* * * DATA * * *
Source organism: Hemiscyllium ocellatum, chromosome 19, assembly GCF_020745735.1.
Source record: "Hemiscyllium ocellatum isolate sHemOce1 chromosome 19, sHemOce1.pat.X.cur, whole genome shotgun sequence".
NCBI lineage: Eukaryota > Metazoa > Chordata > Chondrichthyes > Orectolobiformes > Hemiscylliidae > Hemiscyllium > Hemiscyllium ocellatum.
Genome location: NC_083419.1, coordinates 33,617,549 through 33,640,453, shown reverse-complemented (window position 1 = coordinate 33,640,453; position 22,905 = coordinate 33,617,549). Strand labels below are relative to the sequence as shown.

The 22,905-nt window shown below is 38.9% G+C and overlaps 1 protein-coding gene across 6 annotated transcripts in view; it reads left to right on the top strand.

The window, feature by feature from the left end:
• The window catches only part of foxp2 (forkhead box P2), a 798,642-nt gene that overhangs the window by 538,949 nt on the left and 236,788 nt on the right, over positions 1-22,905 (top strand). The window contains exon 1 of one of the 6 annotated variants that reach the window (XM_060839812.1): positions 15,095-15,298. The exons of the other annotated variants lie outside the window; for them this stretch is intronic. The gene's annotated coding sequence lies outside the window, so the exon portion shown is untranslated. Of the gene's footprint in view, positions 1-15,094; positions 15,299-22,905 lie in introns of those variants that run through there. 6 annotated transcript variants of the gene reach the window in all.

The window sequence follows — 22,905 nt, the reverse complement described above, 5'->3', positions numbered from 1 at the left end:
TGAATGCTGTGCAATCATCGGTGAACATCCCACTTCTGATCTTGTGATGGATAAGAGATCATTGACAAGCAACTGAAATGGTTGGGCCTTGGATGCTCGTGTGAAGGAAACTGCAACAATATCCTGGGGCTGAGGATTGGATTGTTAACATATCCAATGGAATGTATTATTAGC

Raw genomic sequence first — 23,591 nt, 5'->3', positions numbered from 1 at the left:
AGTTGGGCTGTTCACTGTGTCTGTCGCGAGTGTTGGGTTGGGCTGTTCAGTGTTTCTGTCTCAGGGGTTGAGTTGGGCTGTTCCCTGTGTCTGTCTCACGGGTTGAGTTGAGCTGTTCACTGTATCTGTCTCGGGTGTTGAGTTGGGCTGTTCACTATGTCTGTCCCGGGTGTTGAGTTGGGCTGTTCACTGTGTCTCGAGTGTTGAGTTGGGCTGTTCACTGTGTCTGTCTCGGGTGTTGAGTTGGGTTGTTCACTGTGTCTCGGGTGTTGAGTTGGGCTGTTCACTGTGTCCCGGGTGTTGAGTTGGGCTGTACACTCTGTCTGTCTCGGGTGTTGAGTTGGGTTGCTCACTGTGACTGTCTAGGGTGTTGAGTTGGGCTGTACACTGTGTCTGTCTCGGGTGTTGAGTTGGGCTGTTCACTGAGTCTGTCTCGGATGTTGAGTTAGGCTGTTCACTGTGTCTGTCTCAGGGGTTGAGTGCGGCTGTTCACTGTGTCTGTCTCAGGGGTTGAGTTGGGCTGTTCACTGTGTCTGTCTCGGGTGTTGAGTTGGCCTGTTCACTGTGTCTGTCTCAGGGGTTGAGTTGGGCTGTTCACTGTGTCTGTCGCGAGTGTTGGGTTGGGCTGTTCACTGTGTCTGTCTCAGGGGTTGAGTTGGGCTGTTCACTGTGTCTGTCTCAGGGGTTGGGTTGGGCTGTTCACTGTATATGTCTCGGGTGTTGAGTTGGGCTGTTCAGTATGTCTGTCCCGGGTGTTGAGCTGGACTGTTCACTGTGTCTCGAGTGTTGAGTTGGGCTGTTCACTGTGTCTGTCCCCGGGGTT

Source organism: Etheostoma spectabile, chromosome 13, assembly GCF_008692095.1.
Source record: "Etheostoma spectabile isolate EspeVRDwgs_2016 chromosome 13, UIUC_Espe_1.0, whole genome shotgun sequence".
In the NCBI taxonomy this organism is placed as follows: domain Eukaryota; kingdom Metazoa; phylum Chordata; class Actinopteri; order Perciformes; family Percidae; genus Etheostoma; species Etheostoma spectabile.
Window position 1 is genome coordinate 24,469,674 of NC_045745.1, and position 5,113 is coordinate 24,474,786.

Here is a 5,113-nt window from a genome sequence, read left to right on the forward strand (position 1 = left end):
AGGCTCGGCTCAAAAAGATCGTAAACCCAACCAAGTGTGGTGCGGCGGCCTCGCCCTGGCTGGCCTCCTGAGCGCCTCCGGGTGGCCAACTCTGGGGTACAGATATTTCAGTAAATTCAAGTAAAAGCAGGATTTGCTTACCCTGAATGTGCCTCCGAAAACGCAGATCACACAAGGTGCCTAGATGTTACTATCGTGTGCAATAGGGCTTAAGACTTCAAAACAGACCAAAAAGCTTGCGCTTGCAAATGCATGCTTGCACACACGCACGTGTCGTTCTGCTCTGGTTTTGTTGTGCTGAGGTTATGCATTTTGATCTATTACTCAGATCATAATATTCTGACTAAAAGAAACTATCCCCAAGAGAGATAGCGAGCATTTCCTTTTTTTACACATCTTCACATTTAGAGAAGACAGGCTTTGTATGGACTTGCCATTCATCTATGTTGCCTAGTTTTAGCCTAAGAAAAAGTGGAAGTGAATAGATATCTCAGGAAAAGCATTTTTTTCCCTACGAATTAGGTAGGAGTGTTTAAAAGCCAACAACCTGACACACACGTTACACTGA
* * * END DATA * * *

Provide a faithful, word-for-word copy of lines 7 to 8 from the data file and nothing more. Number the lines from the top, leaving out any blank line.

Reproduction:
• The window catches only part of foxp2 (forkhead box P2), a 798,642-nt gene that overhangs the window by 538,949 nt on the left and 236,788 nt on the right, over positions 1-22,905 (top strand). The window contains exon 1 of one of the 6 annotated variants that reach the window (XM_060839812.1): positions 15,095-15,298. The exons of the other annotated variants lie outside the window; for them this stretch is intronic. The gene's annotated coding sequence lies outside the window, so the exon portion shown is untranslated. Of the gene's footprint in view, positions 1-15,094; positions 15,299-22,905 lie in introns of those variants that run through there. 6 annotated transcript variants of the gene reach the window in all.

The window sequence follows — 22,905 nt, the reverse complement described above, 5'->3', positions numbered from 1 at the left end: